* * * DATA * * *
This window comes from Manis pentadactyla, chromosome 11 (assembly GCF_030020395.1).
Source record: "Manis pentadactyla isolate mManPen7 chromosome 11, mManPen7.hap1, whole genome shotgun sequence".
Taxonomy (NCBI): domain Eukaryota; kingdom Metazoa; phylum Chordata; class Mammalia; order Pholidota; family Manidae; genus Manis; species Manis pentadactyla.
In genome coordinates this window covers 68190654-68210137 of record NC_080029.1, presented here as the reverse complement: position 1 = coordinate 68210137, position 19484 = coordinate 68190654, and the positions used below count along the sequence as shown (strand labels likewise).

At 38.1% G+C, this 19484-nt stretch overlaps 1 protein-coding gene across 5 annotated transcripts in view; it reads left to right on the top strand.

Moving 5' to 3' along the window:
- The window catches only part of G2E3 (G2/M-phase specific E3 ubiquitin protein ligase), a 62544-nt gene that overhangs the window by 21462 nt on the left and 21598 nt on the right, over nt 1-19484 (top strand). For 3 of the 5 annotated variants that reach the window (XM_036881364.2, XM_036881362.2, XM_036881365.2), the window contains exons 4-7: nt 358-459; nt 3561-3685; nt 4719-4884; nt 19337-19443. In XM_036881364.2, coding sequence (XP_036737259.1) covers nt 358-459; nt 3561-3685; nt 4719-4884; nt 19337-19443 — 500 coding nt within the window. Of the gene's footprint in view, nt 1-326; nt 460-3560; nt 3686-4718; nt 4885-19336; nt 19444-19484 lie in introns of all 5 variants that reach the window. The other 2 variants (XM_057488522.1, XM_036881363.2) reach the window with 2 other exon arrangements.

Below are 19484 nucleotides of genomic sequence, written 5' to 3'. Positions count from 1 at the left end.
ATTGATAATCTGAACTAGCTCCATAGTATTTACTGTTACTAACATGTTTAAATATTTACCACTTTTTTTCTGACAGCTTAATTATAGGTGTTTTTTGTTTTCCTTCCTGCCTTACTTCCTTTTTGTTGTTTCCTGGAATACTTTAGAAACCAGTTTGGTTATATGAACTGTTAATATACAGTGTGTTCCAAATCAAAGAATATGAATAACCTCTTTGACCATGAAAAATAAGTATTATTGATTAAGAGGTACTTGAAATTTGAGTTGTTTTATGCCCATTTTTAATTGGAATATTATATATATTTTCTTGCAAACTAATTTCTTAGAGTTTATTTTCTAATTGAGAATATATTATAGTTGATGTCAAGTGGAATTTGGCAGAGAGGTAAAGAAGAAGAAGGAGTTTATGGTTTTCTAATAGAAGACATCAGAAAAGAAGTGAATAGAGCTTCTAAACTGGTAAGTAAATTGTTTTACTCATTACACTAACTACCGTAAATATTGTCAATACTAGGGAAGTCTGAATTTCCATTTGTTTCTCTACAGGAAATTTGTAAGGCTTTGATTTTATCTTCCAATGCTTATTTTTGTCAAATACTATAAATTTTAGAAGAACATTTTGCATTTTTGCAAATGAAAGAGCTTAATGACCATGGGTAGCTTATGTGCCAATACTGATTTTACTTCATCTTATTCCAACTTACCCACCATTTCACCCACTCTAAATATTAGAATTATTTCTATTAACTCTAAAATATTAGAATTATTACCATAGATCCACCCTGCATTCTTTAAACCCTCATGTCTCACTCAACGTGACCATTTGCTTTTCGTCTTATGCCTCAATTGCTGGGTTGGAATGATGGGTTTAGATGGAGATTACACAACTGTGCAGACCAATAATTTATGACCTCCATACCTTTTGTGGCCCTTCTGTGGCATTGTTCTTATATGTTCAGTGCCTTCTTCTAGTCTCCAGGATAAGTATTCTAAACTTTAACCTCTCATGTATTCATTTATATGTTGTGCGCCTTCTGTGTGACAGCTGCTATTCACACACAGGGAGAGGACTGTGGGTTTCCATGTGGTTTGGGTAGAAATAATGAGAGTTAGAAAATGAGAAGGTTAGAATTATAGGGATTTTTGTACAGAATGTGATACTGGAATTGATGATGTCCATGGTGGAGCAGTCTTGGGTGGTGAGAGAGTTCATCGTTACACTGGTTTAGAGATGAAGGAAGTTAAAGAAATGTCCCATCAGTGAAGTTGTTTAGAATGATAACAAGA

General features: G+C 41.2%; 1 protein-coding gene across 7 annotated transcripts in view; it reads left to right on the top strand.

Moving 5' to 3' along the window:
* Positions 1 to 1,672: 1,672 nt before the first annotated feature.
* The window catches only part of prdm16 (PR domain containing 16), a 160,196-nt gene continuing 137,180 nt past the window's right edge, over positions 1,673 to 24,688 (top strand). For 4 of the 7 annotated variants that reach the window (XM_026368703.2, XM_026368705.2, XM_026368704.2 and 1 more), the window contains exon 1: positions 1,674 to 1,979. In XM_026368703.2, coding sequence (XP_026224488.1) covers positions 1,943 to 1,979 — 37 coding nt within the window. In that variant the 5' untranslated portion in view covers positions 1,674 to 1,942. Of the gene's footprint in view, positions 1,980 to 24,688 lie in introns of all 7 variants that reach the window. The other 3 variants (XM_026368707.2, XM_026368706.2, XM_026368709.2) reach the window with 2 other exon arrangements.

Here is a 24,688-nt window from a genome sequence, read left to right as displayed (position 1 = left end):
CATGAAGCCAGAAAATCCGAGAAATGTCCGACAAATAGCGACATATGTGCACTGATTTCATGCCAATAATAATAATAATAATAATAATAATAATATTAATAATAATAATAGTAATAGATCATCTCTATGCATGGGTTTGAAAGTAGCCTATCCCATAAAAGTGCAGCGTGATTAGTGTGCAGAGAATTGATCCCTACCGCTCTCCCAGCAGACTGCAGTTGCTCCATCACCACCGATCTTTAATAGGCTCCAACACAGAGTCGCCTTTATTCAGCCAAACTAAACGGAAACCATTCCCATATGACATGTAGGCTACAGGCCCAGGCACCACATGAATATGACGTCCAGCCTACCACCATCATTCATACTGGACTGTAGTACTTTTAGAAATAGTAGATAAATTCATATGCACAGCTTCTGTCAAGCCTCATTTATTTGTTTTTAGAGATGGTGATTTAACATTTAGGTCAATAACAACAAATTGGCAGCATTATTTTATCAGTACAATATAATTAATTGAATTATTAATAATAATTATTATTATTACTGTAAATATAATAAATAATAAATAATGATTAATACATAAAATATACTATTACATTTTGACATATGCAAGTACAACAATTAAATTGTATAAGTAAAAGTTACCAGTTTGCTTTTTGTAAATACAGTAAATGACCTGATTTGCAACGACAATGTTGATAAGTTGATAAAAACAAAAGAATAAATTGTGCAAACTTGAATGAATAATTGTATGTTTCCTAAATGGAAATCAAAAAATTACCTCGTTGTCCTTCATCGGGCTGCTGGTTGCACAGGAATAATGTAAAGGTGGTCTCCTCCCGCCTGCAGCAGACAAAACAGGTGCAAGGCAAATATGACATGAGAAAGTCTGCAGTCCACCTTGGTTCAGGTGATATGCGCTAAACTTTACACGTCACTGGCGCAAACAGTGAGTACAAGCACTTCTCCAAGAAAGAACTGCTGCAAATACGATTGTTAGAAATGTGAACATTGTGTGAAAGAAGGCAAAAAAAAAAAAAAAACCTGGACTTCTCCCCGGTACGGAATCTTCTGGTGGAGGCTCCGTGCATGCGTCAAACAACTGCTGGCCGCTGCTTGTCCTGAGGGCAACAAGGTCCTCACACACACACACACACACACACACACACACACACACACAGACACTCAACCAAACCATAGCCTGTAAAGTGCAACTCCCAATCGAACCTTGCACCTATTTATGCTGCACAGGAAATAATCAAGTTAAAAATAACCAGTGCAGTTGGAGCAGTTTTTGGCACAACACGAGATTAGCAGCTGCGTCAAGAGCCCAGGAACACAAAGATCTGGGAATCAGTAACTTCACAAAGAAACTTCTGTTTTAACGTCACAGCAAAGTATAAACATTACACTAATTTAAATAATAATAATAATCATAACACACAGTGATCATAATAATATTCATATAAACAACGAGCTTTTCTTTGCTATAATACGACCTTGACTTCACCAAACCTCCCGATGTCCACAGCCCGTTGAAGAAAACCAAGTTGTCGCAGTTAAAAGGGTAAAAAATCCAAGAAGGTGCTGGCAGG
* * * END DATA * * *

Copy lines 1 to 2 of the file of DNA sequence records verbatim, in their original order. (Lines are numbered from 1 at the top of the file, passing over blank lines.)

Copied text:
This window comes from Manis pentadactyla, chromosome 11 (assembly GCF_030020395.1).
Source record: "Manis pentadactyla isolate mManPen7 chromosome 11, mManPen7.hap1, whole genome shotgun sequence".